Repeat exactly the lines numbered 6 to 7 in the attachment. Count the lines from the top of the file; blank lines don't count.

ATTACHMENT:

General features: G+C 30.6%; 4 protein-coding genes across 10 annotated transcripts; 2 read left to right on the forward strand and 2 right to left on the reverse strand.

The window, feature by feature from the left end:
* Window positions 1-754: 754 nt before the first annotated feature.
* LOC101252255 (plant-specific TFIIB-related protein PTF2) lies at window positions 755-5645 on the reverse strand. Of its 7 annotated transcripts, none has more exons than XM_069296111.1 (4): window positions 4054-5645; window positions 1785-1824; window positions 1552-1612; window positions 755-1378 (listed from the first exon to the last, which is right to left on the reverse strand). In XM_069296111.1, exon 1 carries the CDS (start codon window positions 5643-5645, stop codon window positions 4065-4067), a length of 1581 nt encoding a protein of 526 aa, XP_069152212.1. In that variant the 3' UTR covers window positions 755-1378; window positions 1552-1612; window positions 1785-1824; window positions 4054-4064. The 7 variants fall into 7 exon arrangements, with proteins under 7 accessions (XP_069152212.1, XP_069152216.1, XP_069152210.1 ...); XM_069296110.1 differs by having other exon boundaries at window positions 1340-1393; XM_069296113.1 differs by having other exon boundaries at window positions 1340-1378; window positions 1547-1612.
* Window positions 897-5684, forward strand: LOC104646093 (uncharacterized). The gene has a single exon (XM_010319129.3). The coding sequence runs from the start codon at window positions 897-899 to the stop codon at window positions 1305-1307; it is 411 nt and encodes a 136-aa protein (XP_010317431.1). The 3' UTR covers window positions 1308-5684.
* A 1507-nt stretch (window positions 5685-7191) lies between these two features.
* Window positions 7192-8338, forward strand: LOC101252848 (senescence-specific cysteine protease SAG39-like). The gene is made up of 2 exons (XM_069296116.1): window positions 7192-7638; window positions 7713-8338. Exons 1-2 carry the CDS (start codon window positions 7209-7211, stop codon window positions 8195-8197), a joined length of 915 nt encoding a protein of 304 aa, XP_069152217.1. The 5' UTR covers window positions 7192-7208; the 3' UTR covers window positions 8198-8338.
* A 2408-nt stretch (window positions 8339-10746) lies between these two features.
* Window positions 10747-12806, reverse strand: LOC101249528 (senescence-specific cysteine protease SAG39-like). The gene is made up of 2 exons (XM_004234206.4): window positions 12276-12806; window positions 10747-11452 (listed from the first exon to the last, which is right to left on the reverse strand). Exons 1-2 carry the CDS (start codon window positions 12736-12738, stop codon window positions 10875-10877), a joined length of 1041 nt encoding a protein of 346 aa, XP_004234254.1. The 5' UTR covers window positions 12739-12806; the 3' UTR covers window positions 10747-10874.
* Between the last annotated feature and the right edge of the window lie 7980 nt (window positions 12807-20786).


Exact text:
* A 1507-nt stretch (window positions 5685-7191) lies between these two features.
* Window positions 7192-8338, forward strand: LOC101252848 (senescence-specific cysteine protease SAG39-like). The gene is made up of 2 exons (XM_069296116.1): window positions 7192-7638; window positions 7713-8338. Exons 1-2 carry the CDS (start codon window positions 7209-7211, stop codon window positions 8195-8197), a joined length of 915 nt encoding a protein of 304 aa, XP_069152217.1. The 5' UTR covers window positions 7192-7208; the 3' UTR covers window positions 8198-8338.